Chapter V. The Clergy House.
BEFORE entering into further details of the history of the Mission, some account shall now be given of the Life of those engaged in it. And first of the Mission House for Clergy and Teachers.
The Mission House is, of course, the centre of Mission work; the Priests and their helpers, whether Sisters or lay helpers, are the soul of the Mission. The idea of the Priests of the Mission living together in community was of the very essence of the Mission. It was a first object to bring the influence of religious association to bear upon the sin and wickedness of this great Parish.
The advantage of the Clergy being linked together in all the details of their daily life, and especially in prayer and constant intercourse, must be evident to all. The mutual sympathy and counsel, and the greater unanimity and consistency of purpose with which all are thus [83/84] enabled to work together, make it most desirable to carry out, wherever practicable, this important feature of missionary organization. The Mission House was a centre of operation, where some one of the Clergy might always be found; where friends interested in the work could at any time be received; those of the district who needed to consult the Clergy could call; those who from time to time came to help in the Night Schools or any other work could rest and refresh themselves; and where plans could be discussed either generally at meals, or more formally in regular conclave. Here also we were able to invite the boys of our Choir to tea on Sundays. The teachers, organist, and other lay helpers in the Mission lived with us, and together formed one religious community.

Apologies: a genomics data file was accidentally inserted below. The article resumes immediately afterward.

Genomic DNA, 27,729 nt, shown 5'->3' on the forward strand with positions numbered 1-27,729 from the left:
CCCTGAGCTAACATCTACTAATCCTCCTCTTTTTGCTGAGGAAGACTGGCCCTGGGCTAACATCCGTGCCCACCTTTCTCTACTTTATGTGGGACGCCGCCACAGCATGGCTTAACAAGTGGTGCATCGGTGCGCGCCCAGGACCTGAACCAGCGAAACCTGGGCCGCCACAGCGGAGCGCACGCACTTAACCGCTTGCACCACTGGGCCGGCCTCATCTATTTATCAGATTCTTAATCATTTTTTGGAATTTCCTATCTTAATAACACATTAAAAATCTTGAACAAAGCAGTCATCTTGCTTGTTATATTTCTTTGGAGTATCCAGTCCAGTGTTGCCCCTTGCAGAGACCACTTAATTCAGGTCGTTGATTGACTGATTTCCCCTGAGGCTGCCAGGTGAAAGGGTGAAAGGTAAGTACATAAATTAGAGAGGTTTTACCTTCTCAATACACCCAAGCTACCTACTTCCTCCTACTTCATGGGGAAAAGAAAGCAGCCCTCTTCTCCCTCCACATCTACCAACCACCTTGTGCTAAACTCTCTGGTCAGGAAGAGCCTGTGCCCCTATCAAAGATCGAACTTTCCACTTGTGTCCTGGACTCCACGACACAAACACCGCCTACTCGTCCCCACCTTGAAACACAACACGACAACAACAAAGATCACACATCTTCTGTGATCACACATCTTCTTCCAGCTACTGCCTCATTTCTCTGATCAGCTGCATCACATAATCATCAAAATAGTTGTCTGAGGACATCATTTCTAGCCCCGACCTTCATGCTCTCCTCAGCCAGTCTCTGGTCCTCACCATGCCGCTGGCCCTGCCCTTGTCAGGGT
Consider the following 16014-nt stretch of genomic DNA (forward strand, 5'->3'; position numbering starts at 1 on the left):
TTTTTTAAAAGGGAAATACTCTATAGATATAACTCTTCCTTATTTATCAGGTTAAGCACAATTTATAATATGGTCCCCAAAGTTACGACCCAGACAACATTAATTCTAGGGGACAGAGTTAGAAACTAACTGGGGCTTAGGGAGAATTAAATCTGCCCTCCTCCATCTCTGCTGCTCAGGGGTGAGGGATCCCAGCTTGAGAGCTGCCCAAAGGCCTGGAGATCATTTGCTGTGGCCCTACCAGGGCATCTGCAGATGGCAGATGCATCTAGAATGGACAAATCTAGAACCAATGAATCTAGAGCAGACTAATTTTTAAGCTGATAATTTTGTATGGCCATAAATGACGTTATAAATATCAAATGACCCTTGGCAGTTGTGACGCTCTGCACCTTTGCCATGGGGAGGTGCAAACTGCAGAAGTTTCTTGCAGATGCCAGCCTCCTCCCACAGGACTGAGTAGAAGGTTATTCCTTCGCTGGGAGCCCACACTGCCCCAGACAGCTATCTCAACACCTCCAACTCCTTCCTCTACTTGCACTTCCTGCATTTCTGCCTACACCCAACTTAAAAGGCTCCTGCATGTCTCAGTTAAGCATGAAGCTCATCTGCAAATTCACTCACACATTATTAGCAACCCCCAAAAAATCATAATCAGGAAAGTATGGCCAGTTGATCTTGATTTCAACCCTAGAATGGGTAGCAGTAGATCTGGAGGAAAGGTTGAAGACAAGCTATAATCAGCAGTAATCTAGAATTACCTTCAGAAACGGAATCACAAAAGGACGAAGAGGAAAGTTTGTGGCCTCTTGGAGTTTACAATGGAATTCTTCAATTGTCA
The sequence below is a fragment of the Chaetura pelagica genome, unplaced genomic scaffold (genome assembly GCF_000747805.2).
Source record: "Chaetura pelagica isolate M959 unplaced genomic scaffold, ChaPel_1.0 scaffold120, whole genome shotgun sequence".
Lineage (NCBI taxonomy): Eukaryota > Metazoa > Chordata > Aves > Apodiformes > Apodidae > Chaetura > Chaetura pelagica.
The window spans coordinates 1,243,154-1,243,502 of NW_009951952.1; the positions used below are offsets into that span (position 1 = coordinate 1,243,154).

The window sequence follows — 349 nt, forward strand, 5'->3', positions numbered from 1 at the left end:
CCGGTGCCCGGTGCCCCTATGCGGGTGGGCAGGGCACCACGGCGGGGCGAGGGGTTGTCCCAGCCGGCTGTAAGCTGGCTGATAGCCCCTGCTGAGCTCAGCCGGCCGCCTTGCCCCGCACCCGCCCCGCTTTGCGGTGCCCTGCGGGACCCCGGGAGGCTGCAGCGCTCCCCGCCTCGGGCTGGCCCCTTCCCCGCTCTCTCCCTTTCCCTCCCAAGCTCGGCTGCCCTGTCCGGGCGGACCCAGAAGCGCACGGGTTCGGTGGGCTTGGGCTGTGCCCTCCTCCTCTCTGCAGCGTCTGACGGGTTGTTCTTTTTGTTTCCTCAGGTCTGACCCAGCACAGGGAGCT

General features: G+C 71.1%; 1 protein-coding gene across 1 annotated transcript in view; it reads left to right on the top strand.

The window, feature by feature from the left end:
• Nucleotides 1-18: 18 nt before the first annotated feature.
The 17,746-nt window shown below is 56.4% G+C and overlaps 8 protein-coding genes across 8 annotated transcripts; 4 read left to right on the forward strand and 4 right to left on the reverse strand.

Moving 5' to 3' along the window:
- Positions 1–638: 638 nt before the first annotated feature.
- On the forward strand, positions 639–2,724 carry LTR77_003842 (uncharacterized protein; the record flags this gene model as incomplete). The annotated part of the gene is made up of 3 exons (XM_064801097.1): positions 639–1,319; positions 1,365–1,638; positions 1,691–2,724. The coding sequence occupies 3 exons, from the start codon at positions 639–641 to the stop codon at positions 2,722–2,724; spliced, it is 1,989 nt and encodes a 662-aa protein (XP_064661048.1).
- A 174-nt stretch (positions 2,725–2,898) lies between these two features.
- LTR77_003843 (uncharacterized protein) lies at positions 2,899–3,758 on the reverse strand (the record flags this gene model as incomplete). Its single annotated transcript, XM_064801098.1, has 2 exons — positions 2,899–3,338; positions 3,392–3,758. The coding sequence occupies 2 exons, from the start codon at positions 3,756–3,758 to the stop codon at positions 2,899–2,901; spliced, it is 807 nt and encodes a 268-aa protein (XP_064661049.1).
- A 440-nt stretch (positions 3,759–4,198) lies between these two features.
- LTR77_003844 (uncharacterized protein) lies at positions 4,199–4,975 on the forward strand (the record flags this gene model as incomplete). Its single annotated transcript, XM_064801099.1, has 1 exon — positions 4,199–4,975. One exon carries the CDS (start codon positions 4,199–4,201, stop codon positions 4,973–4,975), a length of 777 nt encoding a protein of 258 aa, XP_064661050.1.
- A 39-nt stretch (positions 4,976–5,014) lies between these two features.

It was of course impossible to maintain a very strict rule among those who were engaged in so much active work, but we endeavoured, according to our opportunities, to keep a moderate religious rule for the household. The following is a slight sketch of the daily life in the Mission House in Wellclose Square: The first bell for rising was rung at 6.30; we said Prime in the Oratory at 7; Matins was said at S. Peter's and S. Saviour's at 7.30; the Celebration of the Holy Eucharist followed. After breakfast, followed by Terce, the Clergy and [84/85] teachers went to their respective work, some in school, some in the study or district. Sext was said at 12.45, immediately before dinner, when the household were again assembled, and on Fridays and fast days some book, such as the lives of the Saints, or Ecclesiastical History, was read at table. After dinner, rest, letters, visiting, or school work, as the case might be, and then tea at 5.30 p.m. After tea, choir practice, classes, reading or visiting again until Evensong at 8 p.m. After service the Clergy were often engaged in classes, hearing confessions, or attending to special cases. Supper at 9.15, followed by Compline, when those who had finished their work retired to their rooms. It was desired that all should be in bed at 11 p.m., when the gas was put out; but of course in the case of the Clergy, much of whose work was late in the evening with those who could not come to them at any other time, it was impossible to form absolutely this rule. Special seasons, such as Advent or Lent, just before Christmas or Easter, or the other great Festivals, when many confessions were to be heard, before Confirmations, or in times of great sickness, such as the season of cholera, necessarily caused irregularity in hours of meals, sleep, &c. In an active community the rules of the House must yield to the necessities of spiritual duties. We desired our [85/86] people to know that we were always at their service in time of need; and though we endeavoured to appoint special times for confessions, instructions, or other matters, yet they might come at all times, even in the middle of the night, in case of sickness or urgent call. The amount of active duty required of the Superior and other Clergy was a bar to the adoption of a stricter or more monastic rule. When the district around Wellclose Square was reluctantly abandoned and the work concentrated around S. Peter's, the Vicar and Clergy were for a time somewhat separated, indeed one was a married man. This only lasted a short time, and since 1872 all have been united in a Clergy House. The altered circumstances of work have modified more or less the daily rule, but in its main features it is the same. In the commencement of the Mission, before new Churches had been built in parishes formed in S. George's, it was hoped that the Mission might be spread more widely, and that the same organization might be extended into other parts of London. It was ruled otherwise, and the work confined to a single parish; yet the influence of the Mission has been felt in the commencement of other works, which have been carried on upon the same lines, though in other hands.